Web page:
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Róbert Erdész


From:  "Andrew J. Rózsa" <>

Date:  Sat Mar 23, 2002  8:00 pm

Subject:  Re: [e-Prog] Erdesz Robert

Róbert Erdész: "Meeting Point." - Solaris Music Productions 2000


My only disappointment is that I expected that Erdész Robi would produce a mainly keyboard-based album. I thought he would make such an album, since he IS the keyboard player for Solaris. Perhaps, my expectation was also swayed by having listened recently to a series of keyboard albums by Vedres Csaba. What we got, instead, is a cultural voyage trough the musical influences on the music of Hungary, put to a modernly-instrumented and executed studio album. This is a glossy, clean, and crisp production; make no mistake about it.


Some of the music I would normally consider "light-weight," bordering on pop, but the quality is superb and the thematic roots are substantial. I don't mind admitting that, at times, I got goose pimples listening to this album. After having been gone from Hungary nearly 40 years , it seems that my roots still tug at the strings of my heart.

The style of play varies from what sounds like improvisational jazz to me, to an emphatic and unmistakable flute by Attila Kollar. We hear Robi's synths, averbal vocalizations, and Márta Sebestyén (of "The English Patient" renown, but to me is better known as the principal on Deep Forest's "Boheme" and also the singer of many Transylvanian folk music albums with the Muzsikás ensemble). I bet some of you will think that you are hearing Native American's themes, a la Sacred Spirit (who are British, BTW). Other influences and/or themes include Gregorian chants (Hungary was/is mostly Catholic), Yiddish/Kletzmer traditional music (before the Holocaust there was a huge Jewish population), oriental (the Turks occupied the country for almost 150 years, 1543-1688), gypsy (who came form India), Slavic (the old Austro-Hungarian Empire included parts of Slovenia, Slovakia, and parts of what now are Yugoslavia and Serbia), Germanic (Burgenland in Austria still has a majority of Hungarians as its main population). All part of the music of the country. For instance, on track 4 ("Gregorian") the tonality is almost oriental and sometimes medieval, but the beat is typical csárdás, the Hungarian national dance.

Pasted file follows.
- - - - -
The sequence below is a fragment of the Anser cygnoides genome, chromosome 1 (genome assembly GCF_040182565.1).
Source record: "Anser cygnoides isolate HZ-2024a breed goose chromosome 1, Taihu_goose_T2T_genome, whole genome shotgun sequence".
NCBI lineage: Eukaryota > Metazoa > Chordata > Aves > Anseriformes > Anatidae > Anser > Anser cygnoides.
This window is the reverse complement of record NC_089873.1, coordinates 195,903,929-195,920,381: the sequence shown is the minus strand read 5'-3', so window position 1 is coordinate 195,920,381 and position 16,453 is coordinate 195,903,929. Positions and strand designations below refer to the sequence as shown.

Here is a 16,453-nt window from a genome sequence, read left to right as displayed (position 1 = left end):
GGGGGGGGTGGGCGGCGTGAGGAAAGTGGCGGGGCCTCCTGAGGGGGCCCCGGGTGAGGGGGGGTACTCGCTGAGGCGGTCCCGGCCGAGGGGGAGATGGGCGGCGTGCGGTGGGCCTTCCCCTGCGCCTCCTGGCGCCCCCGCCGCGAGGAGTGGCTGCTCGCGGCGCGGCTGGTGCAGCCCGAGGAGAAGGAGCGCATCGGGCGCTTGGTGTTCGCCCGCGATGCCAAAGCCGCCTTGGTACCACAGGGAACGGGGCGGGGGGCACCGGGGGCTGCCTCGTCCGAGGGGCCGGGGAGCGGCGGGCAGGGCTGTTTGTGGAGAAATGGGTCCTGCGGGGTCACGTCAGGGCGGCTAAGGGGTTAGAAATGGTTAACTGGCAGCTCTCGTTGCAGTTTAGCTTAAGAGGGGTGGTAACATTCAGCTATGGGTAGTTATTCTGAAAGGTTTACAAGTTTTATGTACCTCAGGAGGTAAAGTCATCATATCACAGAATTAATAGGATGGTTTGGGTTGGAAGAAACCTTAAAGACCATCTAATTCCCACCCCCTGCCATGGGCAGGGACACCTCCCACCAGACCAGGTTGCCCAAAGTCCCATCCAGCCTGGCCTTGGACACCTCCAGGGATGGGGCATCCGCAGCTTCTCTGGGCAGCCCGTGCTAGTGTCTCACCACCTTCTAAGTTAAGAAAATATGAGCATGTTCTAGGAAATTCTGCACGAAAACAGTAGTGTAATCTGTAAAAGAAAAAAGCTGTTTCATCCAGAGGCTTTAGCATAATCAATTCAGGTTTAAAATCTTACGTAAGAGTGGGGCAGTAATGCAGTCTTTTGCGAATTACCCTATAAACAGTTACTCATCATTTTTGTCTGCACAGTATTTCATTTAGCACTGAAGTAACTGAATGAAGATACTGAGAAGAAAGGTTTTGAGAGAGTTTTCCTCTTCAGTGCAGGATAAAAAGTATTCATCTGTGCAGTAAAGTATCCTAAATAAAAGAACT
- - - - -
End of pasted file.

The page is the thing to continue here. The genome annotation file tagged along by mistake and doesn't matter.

Some of you may not like this album. I do. I love the driving rhythms, the folk themes, the clean sound, and some of the unusual musical expressions. OTOH, I have a good World music collection because I do like it a lot -- not all, tho'....for instance, Wakeman can take his "African Bach" album and stick it where the sun don't shine, as far as I am concerned.


All in all, I found "Meeting Point" much to my liking and will listen to it again, although I still prefer to dance to East Coast Swing. ;-) If you want to be taken for a whirlwind of World music, all part of a small (population less than 10 million) Central European country's heritage, this is definitely the ticket.


Track List:

01. Mitocondrial Eve 3:53

02. Barbaro 4:36

03. Shaman-Celebration 5:02

04. Gregorian 4:36

05. Ritual Song 4:32

06. Phantom Dance 2:57

07. Our Times 3:40

08. Israel 5:11

09. Virtual Days 3:03

10. Liliana 4:15

11. Present Song 3:58


Total Playtime: 45:47




Marta Sebestyen - vocals, pipes;

Zsuzsa Ullmann - vocals;

Ildiko Keresztes - vocals;

Emil Toth - vocals;

Gyorgy Demeter - vocals;

Gusztav Bodi Varga - vocals, "bass humming," cup;

Attila Kollar - flute, pipe, 7-hole flute, tambourine, vocals;

Janos Varga - guitar;

Peter Gerendas - acoustic guitar;

Ferenc Muck - saxophone;

Laszlo Gomor - drums;

Aron Eredics - tambura;

Mihaly Borbely - taragoto (oboe-like shawn);

"Batyu" (Muzsikas) - violoncello (used as percussion), csugato;

Tamas Erdesz - doromb (mouth harp);

Robert Erdesz - synthesizers, composer, computer programming.

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